Their dual analysis showed that falsified medicines are heavily prevalent, particularly in low-and -middle income countries. They estimate that an incredulous 10.5% of medicines in these countries are falsified or substandard, representing $30 billion in wasted resources. Low income countries are the most vulnerable to this type of exploitation, given their higher incidence of infectious disease and their likelihood of purchasing cheaper alternatives to more reliable and tested medicines. In addition, these countries are more likely to lack the regulatory framework and technical capabilities to ensure safe dispensing of medicines. However, reports of fake drugs were not limited to developing countries. The Americas and Europe each accounted for 21% of the reported cases, highlighting how this is a global phenomenon.

Antimalarials and antibiotics are the two products most commonly reported as substandard or falsified, with 19.6% and 16.9% of the total reports respectively. These findings are especially concerning given a recent finding that the number of malaria infections increased the past year, despite a steady global decrease from 2000-2015. In addition, the number of deaths from the disease have not decreased for the first time in 15 years. By providing an insufficient dose to eradicate the malaria parasite from the body, the use of substandard or falsified antimalarials can foster the emergence of drug-resistant strains of malaria, like those recently found in several Asian countries. Overall, the WHO estimates that falsified products may be responsible for 5% of total deaths from malaria in sub-Saharan Africa.

Despite the clear need for action to ensure drug safety around the world, there are an abundance of challenges to making this possible. The supply chain of drug manufacturing, from the chemical synthesis of the drug, to the creation of packaging and the shipping and dissemination, can span multiple countries with extremely variable regulatory procedures and oversights. The need for strengthened international framework and oversight is necessary to ensure patients receive the drugs they think they are getting and preventing hundreds of thousands of deaths each year.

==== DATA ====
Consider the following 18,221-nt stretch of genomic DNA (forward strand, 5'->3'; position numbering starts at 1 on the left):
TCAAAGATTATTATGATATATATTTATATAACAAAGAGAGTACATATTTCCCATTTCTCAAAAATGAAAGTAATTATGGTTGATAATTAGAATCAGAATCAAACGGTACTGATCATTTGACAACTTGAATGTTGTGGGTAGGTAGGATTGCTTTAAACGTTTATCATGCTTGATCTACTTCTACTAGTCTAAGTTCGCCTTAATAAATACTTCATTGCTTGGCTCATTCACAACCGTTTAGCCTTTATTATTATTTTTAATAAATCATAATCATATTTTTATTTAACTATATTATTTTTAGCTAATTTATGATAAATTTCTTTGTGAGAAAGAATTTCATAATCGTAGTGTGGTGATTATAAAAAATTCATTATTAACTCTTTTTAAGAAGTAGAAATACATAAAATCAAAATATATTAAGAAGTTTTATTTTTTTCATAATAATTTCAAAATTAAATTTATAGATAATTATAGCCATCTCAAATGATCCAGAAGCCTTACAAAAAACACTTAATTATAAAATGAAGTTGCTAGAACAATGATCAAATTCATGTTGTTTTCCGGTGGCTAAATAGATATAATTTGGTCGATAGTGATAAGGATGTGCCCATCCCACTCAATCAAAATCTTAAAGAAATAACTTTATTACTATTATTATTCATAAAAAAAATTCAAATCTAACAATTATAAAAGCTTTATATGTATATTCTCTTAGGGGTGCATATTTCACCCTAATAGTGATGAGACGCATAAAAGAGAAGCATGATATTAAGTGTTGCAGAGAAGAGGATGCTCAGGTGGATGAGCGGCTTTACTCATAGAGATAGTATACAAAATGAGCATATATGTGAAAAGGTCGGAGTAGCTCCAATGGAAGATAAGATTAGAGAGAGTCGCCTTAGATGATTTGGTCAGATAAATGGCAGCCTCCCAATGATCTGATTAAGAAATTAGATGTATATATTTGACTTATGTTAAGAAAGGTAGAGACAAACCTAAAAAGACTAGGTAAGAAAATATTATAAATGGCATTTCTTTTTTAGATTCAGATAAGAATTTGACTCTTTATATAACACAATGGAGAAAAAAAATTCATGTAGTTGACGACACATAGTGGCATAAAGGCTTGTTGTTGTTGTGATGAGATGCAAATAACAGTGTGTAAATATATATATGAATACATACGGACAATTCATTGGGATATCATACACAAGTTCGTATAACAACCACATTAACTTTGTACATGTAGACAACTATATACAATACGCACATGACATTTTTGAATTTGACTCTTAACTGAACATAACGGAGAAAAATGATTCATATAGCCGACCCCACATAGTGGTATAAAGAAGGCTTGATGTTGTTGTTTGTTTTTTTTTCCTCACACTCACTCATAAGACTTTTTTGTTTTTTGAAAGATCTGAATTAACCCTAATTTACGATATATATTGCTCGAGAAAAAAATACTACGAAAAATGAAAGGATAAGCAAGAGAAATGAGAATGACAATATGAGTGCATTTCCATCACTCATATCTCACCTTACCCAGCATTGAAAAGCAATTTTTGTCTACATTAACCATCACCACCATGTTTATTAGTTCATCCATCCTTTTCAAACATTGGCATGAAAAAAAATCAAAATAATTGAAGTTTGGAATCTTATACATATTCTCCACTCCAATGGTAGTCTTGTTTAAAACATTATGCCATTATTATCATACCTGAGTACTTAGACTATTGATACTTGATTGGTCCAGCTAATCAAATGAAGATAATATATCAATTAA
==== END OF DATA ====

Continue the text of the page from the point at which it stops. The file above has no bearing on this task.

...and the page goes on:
(Barbara Casassus, Nature)

Biotechnology

AI-controlled brain implants for mood disorders tested in people

Mood disorders have been traditionally difficult to treat due to the often-unpredictable onset of symptoms and the high variability of drug responses in patients.  Lithium, a popular drug used to treat bipolar disorder, for example, can cause negative side effects such as fatigue and poor concentration, making it more likely for patients to elect to stop treatment. New treatments developed by the Chang lab at Massachusetts General Hospital and Omid Sani of UCSF hope to provide real-time personalized treatments for patients suffering from mood disorders, such as depression and PTSD. The treatment utilizes a brain implant that can monitor neural activity, detect abnormalities, and then provide electrical pulses to a specific region of the brain when needed. These electrical pulses, known as Deep Brain Stimulation (DSB), have already been used to treat other disorders such as Parkinson’s disease. Other groups have tried to use DSB in the past to treat depression, but patients showed no significant improvement. In those studies, however, the pulses were given constantly to a single portion of the brain. What is unique about this treatment is that the pulses are only given when necessary, or when the implant receives signals that the brain is producing abnormal neural activity. The researchers have also found ways to map various emotions and behaviors to specific locations in the brain. They hope to utilize that information in order to more finely tune a person’s behaviors. In addition, the algorithms created by the labs to detect changes in the brain can be modified for each patient, providing an alternative to the one-size-fits all pharmacological approaches currently used.

Despite the promising and appealing aspects of this personalized treatment, it also raises several ethical issues regarding privacy and autonomy. First off, with such detailed maps of neural activities, the patient’s mind is practically an open book to their doctor. They have little agency of what emotions they would want to share or, more importantly, hide. Also, the patient may feel a lack of autonomy over their treatment, as the implant itself decides when the patient is displaying an unwanted mood or behavior. The algorithms could also potentially change the patient’s personality for worse by limiting the spectrum or intensity of emotions that a patient can feel. Any type of manipulation of brain activity could be viewed as worrisome from an ethical standpoint, and although promising, this proposed treatment should undergo intense scrutiny in order to maintain autonomy for the patients.

(Sara Reardon, Nature)

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December 1, 2017 at 4:03 pm